May 19, 2022

Executives Organized Olympus Cover-Up, Panel Finds

TOKYO — Top executives at Olympus, the Japanese maker of cameras and medical equipment, devised an elaborate scheme to cover up investment losses involving at least $1.7 billion and should face legal action, a third-party panel said Tuesday in a highly anticipated report that called the company’s management “rotten to the core.”

The panel’s findings appeared to vindicate, to a great extent, the company’s ousted president, Michael C. Woodford, who had made public allegations and called for an inquiry into a series of exorbitant acquisition payments made by the company before his tenure. Mr. Woodford has called for the entire Olympus board to resign and has said he is in talks with shareholders to help install fresh management at the company.

The report also highlights the role played by three former Nomura bankers in arranging the cover-up, as well as alleged failings of Olympus’s auditors, especially KPMG’s Japan affiliate, in exposing fraud at the company. It alleges that several banks, including Société Générale, submitted incomplete financial statements to auditors, in effect aiding the cover-up.

“The management was rotten to the core, and infected those around it,” said the report, more than 200 pages long with appendices.

Still, concerns remain over the true independence of a panel appointed by the Olympus board, as well as just how fully a monthlong investigation could have investigated a complicated program involving numerous overseas funds and financial advisers. The panel cleared the cover-up of alleged links to Japan’s notorious criminal underworld, for example, despite acknowledging that it did not know for sure where some of the money ended up or whether individuals had pocketed money.

The possibility of organized crime involvement in the cover-up had become a critical issue in the investigation, as any proof of mob links could wipe out all shareholder value in the company by causing its shares to be delisted from the Tokyo Stock Exchange. The Japanese police are investigating possible links to organized crime, according to several people close to the inquiry.

Tatsuo Kainaka, the panel’s chairman and a former judge of Japan’s Supreme Court, acknowledged that a forensic accounting by Olympus’s auditors, as well as an investigation by the Japanese and overseas authorities, was needed to bring all facets of the scheme to light.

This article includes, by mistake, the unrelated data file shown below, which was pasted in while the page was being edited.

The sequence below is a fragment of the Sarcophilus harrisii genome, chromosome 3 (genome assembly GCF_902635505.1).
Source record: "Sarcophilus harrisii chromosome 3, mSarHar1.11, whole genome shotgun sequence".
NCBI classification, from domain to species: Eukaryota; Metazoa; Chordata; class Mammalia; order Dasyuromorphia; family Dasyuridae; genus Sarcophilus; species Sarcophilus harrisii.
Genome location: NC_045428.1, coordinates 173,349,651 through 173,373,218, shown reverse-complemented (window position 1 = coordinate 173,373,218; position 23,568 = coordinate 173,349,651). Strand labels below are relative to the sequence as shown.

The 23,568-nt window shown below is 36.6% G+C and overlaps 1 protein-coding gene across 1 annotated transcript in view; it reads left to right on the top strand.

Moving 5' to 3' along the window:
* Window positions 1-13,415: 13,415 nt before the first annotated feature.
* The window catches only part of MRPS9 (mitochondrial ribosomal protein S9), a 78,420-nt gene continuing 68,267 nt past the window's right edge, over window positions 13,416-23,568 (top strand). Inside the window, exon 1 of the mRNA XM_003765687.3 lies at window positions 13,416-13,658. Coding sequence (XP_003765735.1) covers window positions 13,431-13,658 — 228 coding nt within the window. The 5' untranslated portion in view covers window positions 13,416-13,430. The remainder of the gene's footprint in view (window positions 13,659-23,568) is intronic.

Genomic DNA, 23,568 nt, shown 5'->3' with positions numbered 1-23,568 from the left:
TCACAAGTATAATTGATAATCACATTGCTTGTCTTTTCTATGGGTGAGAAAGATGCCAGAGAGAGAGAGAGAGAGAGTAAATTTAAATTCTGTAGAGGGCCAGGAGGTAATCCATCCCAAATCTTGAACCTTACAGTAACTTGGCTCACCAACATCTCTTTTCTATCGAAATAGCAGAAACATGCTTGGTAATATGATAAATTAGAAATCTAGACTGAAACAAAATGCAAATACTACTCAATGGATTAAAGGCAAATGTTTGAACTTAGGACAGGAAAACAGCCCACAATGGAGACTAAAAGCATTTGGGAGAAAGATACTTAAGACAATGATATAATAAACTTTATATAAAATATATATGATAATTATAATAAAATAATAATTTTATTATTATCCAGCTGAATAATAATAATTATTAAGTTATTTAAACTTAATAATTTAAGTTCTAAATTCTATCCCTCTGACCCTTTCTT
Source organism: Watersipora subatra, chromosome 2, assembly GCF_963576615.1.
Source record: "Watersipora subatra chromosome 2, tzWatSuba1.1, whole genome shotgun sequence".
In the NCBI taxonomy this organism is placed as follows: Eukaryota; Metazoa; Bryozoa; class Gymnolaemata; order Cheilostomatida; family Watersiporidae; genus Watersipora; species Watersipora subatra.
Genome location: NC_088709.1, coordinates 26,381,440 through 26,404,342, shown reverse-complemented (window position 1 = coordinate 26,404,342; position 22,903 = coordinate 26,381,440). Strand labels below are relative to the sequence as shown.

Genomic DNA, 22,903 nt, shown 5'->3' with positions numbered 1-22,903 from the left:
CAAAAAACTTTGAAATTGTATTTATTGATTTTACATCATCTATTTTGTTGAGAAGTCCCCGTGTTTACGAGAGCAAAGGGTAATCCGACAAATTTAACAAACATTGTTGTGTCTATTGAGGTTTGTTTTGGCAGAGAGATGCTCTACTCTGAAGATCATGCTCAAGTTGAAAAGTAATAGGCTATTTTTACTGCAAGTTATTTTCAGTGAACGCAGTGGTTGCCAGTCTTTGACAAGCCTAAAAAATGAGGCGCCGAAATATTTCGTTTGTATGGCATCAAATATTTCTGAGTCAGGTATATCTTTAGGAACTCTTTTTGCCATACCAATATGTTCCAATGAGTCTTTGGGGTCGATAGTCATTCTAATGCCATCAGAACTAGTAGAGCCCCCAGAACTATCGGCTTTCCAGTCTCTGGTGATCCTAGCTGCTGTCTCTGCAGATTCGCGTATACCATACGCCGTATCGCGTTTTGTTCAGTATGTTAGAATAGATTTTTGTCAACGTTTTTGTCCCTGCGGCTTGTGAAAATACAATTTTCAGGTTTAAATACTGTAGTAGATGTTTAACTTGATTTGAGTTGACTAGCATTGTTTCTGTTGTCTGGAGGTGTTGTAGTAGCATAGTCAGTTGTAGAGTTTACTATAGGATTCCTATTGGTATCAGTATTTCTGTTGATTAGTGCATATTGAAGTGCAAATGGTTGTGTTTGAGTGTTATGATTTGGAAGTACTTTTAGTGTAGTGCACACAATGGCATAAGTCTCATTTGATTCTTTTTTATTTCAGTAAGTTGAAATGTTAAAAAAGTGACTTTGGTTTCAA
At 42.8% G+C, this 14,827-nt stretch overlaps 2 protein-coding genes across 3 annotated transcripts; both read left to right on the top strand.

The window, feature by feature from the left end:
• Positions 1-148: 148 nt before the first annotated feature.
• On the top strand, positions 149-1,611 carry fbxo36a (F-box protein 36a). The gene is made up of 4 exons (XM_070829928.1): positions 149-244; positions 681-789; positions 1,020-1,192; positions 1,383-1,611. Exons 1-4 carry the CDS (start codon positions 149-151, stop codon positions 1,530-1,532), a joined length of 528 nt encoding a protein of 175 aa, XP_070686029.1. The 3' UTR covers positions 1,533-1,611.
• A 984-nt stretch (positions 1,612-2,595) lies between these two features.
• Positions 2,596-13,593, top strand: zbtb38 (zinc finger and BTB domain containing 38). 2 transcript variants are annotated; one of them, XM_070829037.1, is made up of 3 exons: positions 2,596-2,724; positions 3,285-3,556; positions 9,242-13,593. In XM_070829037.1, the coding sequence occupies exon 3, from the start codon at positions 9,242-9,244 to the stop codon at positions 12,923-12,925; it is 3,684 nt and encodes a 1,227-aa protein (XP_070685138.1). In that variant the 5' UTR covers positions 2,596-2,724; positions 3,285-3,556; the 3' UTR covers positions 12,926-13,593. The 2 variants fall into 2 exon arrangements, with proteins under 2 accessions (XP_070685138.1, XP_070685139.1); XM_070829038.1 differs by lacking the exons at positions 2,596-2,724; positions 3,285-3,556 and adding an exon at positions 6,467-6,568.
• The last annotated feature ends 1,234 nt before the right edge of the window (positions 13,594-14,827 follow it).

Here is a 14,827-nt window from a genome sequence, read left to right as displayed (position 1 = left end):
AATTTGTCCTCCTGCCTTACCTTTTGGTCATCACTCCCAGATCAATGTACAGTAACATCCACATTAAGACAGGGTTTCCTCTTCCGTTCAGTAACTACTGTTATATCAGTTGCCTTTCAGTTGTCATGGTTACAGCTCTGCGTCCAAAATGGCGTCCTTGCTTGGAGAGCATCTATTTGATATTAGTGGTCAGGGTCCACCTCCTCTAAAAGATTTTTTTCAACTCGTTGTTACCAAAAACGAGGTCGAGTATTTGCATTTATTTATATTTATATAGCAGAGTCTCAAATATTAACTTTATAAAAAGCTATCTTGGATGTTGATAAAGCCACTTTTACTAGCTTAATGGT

“We do not know for sure where funds ultimately flowed to and how,” Mr. Kainaka said at a news conference after the report’s release. But the panel “could not find any evidence of a flow of funds to organized crime,” he said.

In a separate statement, the Tokyo Stock Exchange warned that the company could still be delisted if it failed to meet a Dec. 14 deadline to submit its latest financial statement. Olympus shares have already lost half their value in the scandal.

According to the report, Olympus executives plotted with several former investment bankers to hide ¥117 billion in losses made from investments that went sour in Japan’s stock bubble crash in the early 1990s.

The company later used a series of acquisition-related payouts to settle those losses, including an outsize $687 million in fees paid to a now-defunct fund incorporated in the Cayman Islands for Olympus’s takeover of a British medical equipment maker in 2008. Olympus also paid $773 million for three companies in Japan that appeared unrelated to its main business, including a face cream maker, only to quickly write down the bulk of their value.

The report denied speculation that those acquisitions had been made solely to cover up losses. However, Olympus executives saw the purchases as an opportunity to hide irregular transactions, the report said.

The report also alleged that Olympus’s auditors KPMG AZSA and Ernst Young Nippon had not done enough to expose Olympus’s financial maneuvers. In 2009, KPMG AZSA raised serious concerns with the company’s recent acquisitions, the report said, but backed down and gave Olympus’s finances the all-clear when the company insisted that a third-party inquiry had found nothing wrong.

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